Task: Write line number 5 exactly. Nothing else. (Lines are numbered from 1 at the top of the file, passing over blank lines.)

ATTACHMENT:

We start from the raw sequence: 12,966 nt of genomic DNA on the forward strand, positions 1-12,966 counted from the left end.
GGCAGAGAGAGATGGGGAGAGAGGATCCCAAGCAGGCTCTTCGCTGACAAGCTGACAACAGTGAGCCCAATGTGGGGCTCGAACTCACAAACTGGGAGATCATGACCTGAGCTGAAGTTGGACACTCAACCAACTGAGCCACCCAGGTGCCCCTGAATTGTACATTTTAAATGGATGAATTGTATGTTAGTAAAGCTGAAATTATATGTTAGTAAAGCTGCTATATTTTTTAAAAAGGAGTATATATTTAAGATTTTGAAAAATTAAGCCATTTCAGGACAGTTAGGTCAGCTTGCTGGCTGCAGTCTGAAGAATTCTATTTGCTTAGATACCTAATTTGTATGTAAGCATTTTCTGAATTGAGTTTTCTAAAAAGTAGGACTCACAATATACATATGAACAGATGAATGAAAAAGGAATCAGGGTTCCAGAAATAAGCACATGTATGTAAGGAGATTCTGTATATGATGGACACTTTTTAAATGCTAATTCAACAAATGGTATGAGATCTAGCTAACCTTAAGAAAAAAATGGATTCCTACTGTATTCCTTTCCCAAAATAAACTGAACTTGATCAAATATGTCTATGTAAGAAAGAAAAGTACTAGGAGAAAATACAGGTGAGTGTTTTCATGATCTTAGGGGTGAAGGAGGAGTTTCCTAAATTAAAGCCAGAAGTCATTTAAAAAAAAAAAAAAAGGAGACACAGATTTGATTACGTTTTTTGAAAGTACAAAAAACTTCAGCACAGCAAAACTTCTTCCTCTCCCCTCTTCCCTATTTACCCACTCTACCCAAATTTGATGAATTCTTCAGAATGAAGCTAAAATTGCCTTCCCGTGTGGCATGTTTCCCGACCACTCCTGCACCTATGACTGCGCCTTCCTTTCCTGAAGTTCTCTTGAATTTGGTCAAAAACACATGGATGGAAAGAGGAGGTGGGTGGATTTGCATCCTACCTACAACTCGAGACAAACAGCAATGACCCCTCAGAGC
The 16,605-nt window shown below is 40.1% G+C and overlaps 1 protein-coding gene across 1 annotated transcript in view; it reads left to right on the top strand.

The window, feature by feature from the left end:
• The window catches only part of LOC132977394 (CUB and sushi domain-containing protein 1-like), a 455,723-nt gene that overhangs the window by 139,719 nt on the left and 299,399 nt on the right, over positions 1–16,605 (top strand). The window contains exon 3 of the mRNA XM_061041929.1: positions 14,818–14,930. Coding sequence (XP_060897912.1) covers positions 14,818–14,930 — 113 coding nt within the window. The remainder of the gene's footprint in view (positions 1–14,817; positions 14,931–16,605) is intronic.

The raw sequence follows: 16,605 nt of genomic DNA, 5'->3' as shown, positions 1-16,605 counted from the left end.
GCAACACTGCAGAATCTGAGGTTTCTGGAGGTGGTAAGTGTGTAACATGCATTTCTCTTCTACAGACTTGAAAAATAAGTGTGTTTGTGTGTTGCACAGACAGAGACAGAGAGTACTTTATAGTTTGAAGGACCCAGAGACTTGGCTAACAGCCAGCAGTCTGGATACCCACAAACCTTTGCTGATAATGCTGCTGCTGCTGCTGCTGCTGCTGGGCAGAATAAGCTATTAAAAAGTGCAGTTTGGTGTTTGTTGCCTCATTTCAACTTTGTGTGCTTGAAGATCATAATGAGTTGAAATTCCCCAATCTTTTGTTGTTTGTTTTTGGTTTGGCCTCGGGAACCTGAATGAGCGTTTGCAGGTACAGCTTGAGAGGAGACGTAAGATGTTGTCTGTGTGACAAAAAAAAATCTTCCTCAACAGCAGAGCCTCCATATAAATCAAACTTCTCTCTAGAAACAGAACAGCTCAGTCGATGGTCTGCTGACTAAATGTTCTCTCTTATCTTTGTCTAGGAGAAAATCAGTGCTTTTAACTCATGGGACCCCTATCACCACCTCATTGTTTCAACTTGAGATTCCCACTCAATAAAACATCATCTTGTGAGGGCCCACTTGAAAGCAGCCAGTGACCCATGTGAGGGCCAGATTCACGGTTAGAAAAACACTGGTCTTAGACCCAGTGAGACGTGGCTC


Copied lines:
• The window catches only part of LOC132977394 (CUB and sushi domain-containing protein 1-like), a 455,723-nt gene that overhangs the window by 139,719 nt on the left and 299,399 nt on the right, over positions 1–16,605 (top strand). The window contains exon 3 of the mRNA XM_061041929.1: positions 14,818–14,930. Coding sequence (XP_060897912.1) covers positions 14,818–14,930 — 113 coding nt within the window. The remainder of the gene's footprint in view (positions 1–14,817; positions 14,931–16,605) is intronic.